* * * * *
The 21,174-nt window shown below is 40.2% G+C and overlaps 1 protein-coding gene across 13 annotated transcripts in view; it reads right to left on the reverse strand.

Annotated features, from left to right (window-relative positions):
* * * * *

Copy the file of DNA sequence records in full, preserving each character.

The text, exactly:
The 21,174-nt window shown below is 40.2% G+C and overlaps 1 protein-coding gene across 13 annotated transcripts in view; it reads right to left on the reverse strand.

Annotated features, from left to right (window-relative positions):